LONDON: Gold retreated on Monday, erasing the previous session’s slim gains as fading concern over potential escalation in the trade stand-off between China and the United States sparked a recovery in cyclical assets such as stocks at bullion’s expense.
Gold rose half a percent on Friday as simmering worries over trade friction and softer than expected US payrolls data for March knocked equities and the dollar lower. However, it has struggled to maintain those gains.
Spot gold was down 0.3 percent at $1,338.45 an ounce by 0950 GMT, while US gold futures for June delivery fell by $4.10 to $1,332.00.
“Holdings of physically backed gold products have been creeping up slowly, but not to the extent that you’d expect if a trade war was on the verge of breaking loose,” said Julius Baer analyst Carsten Menke.
“This is reflected in the gold market overall at this point in time. In the end, everybody knows a trade war will only bring losers and no winners, and this is what will eventually prevail when they sit together and negotiate the issues.”
Global equities rose and the dollar steadied on Monday as the US government played down fears of a trade war with China.
US President Donald Trump predicted on Sunday that China would take down its trade barriers, expressing optimism despite escalating tensions between the nations.
Trump late on Thursday threatened to slap $100 billion more in tariffs on Chinese imports, while Beijing said it was fully prepared to respond with a “fierce counter strike”.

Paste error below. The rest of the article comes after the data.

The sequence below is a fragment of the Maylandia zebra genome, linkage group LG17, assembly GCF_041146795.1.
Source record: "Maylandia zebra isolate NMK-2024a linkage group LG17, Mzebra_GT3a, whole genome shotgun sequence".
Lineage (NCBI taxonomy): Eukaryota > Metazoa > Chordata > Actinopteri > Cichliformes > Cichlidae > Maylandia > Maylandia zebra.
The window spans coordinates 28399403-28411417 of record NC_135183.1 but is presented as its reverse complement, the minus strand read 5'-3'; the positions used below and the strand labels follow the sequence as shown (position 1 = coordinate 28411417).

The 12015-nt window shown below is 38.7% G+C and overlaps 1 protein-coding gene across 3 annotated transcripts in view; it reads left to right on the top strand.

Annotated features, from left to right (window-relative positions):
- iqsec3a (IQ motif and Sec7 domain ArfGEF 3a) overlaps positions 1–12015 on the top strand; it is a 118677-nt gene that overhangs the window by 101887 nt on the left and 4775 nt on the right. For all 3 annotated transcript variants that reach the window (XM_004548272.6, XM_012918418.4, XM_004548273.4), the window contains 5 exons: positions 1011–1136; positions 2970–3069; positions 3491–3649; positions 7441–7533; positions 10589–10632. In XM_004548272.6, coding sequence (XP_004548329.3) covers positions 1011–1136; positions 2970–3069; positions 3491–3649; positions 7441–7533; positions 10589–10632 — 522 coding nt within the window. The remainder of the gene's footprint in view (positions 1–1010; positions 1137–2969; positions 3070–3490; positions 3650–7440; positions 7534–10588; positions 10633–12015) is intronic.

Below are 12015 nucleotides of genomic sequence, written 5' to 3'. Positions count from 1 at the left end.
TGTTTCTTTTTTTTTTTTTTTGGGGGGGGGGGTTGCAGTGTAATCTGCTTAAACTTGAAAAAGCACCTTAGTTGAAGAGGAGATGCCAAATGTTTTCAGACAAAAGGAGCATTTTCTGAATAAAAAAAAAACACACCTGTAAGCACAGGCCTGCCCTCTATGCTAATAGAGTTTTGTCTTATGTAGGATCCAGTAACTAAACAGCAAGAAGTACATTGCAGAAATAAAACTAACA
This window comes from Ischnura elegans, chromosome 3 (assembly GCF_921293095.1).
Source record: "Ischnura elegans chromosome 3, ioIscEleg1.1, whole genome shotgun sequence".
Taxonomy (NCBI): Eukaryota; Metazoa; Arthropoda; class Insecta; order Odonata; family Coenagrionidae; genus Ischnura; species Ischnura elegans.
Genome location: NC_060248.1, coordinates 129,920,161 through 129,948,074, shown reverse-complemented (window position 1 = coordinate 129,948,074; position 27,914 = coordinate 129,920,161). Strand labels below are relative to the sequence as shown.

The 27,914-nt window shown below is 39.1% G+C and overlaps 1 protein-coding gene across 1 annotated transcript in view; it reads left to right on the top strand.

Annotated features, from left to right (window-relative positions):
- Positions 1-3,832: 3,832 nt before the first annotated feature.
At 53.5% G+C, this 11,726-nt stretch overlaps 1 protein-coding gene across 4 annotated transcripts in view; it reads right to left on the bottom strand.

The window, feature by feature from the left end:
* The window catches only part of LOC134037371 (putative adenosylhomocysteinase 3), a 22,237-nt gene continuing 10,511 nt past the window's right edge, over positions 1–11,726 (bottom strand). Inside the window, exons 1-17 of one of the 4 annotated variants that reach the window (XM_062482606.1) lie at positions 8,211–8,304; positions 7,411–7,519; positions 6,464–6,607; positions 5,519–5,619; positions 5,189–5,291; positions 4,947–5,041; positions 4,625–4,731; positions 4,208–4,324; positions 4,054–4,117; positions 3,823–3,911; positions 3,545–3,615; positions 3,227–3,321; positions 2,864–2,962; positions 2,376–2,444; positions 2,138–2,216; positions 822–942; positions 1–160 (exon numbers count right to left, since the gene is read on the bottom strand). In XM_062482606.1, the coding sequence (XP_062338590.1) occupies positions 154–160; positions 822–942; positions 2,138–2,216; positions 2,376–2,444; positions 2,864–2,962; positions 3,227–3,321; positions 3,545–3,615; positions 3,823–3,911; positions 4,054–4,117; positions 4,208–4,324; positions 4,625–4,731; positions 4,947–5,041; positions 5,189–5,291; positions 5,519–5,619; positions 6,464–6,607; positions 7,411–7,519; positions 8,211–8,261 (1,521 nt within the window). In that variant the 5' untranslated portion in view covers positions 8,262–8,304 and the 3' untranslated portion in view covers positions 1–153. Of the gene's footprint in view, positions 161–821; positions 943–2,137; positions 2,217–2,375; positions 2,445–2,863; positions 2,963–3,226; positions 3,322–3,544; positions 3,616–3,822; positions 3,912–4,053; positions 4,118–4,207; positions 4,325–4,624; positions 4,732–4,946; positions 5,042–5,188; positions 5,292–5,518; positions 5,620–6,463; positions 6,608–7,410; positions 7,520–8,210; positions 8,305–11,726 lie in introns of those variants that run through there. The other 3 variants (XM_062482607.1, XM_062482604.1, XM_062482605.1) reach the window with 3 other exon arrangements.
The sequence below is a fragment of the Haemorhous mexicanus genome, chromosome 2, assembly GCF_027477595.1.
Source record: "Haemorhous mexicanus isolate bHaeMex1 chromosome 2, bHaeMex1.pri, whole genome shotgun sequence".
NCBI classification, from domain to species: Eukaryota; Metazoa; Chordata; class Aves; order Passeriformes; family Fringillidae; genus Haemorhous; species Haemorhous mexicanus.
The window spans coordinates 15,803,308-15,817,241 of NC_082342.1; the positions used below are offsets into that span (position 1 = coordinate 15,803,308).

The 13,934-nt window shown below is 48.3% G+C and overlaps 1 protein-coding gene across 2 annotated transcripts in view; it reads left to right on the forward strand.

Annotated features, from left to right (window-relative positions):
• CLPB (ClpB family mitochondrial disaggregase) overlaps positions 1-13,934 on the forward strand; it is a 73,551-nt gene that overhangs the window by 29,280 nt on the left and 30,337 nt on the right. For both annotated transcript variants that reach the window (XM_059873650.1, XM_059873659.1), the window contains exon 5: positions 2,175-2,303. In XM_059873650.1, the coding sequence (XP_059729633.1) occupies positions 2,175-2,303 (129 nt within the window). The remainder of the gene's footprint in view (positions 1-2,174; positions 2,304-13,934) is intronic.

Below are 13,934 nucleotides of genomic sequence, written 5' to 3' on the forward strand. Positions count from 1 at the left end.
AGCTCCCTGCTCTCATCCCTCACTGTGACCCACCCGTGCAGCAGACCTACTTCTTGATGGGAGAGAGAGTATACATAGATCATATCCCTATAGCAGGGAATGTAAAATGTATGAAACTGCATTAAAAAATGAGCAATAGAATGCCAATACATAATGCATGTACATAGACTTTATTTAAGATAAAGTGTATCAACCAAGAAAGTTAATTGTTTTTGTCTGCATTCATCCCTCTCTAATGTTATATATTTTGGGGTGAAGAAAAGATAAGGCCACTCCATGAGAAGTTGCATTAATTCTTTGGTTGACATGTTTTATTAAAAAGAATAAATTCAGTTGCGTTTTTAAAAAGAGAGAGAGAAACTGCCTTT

Hedge funds and money managers cut their net long position in COMEX gold in the week to April 3 and boosted their net short position in silver to another record, US Commodity Futures Trading Commission data showed on Friday.
Silver was flat at $16.35 an ounce, while platinum gained 0.4 percent to $916.24.
Palladium, which as a component in autocatalysts is the most industrial of the major precious metals, was up 1.9 percent at $918 an ounce, in line with a bounce in other cyclical assets.
The metal had fallen for the past 11 sessions, hitting its lowest since mid-August at $895.47 on Friday. It is now down more than a fifth from the record high reached in January.
“The near 20 percent correction in palladium prices signals a possible bear market,” ScotiaMocatta said in a monthly note.
The correction is not surprising given the sharp price gains of recent years, it said, but added: “Palladium’s strong fundamentals remain in place, so we would expect dip-buying before too long.”